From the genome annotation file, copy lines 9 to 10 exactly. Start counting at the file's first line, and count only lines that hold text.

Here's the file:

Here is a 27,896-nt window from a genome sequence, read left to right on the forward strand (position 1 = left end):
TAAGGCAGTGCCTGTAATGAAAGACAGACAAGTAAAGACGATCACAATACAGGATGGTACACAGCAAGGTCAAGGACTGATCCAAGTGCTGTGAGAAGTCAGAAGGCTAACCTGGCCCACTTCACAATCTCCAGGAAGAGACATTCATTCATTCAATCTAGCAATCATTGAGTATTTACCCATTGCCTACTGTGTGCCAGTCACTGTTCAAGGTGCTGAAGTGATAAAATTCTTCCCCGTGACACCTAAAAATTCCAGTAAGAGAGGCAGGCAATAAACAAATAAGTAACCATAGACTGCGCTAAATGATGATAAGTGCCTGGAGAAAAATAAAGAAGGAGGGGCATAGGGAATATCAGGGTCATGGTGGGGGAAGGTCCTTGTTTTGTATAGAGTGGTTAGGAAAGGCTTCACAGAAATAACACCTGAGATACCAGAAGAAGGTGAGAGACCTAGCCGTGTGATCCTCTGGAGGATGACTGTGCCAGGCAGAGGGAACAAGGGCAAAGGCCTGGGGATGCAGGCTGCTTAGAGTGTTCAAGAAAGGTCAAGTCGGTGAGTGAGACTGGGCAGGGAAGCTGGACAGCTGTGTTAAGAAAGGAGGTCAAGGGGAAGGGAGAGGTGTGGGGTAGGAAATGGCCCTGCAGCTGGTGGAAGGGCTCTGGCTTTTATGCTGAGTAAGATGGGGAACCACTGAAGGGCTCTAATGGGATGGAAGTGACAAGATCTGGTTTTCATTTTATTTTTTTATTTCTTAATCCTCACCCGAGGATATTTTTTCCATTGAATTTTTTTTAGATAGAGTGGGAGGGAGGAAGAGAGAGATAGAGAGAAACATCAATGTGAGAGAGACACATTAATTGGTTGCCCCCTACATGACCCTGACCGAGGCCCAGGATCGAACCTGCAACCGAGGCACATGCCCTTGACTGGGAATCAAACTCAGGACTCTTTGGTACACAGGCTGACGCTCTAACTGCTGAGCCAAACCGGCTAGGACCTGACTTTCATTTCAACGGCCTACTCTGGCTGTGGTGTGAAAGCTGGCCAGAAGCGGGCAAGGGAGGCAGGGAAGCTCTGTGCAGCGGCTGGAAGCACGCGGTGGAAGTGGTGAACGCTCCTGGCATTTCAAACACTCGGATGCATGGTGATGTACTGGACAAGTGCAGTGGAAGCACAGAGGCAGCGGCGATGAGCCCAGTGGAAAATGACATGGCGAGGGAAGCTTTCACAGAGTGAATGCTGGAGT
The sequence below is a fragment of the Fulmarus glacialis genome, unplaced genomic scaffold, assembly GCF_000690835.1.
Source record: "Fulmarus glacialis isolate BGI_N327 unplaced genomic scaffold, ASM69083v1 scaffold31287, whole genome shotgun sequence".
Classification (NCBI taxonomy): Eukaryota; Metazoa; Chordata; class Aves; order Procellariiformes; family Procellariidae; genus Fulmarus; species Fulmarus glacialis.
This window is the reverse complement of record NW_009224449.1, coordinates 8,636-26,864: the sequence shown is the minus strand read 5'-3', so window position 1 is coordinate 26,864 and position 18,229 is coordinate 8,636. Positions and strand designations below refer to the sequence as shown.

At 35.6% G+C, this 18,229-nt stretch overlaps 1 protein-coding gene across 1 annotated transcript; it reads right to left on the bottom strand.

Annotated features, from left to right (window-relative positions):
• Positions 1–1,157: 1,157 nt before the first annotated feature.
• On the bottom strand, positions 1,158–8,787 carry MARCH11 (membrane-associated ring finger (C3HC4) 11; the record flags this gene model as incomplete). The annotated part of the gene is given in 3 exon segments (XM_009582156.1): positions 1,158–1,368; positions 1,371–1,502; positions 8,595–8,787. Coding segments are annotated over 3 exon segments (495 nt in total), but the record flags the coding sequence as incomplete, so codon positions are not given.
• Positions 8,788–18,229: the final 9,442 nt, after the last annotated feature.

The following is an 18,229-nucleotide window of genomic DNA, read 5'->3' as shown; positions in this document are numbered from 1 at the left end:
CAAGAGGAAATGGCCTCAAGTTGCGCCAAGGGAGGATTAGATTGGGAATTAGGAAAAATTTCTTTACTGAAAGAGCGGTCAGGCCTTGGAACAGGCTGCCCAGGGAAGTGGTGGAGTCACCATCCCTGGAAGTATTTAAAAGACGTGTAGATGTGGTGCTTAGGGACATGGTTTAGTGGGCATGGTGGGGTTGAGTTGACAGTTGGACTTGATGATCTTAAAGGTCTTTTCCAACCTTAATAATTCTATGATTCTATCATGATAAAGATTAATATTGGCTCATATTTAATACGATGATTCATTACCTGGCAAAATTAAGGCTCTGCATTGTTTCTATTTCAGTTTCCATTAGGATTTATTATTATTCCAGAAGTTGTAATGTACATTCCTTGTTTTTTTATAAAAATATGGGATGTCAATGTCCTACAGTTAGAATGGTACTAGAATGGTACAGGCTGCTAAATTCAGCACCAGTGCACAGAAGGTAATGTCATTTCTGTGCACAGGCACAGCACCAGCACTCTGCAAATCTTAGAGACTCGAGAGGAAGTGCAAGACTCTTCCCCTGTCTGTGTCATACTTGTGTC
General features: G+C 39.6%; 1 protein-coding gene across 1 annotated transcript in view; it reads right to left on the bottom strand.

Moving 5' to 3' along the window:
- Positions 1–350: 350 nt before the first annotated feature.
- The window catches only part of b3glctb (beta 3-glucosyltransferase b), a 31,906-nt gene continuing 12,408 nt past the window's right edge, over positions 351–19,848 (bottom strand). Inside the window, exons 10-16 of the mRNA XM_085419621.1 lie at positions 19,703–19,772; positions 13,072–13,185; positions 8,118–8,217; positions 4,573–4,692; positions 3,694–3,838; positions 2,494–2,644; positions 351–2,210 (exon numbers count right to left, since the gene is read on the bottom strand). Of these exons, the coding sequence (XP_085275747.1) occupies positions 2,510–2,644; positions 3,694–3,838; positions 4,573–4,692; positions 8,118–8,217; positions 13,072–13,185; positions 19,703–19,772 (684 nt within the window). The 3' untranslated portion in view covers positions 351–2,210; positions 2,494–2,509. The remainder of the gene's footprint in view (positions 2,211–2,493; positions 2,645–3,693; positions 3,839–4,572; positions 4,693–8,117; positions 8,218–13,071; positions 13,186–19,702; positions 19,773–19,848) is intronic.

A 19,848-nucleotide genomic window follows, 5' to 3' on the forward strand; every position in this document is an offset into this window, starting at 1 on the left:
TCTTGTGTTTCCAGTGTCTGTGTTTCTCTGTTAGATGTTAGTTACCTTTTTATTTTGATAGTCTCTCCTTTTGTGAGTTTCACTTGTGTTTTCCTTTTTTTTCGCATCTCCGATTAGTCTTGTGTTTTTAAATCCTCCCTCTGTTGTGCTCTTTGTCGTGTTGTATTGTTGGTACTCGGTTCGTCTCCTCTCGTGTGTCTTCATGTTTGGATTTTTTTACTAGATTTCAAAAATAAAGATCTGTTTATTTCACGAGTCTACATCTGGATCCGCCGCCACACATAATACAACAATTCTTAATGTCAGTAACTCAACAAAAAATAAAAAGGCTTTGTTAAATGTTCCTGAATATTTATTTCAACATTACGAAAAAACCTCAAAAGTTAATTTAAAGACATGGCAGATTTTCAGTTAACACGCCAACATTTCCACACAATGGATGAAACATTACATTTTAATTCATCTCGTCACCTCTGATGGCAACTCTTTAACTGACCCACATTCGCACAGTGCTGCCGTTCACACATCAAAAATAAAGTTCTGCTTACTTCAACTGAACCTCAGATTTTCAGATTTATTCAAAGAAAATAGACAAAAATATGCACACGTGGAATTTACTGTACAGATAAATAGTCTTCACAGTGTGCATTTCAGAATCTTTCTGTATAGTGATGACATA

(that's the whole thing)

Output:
• Positions 1–1,157: 1,157 nt before the first annotated feature.
• On the bottom strand, positions 1,158–8,787 carry MARCH11 (membrane-associated ring finger (C3HC4) 11; the record flags this gene model as incomplete). The annotated part of the gene is given in 3 exon segments (XM_009582156.1): positions 1,158–1,368; positions 1,371–1,502; positions 8,595–8,787. Coding segments are annotated over 3 exon segments (495 nt in total), but the record flags the coding sequence as incomplete, so codon positions are not given.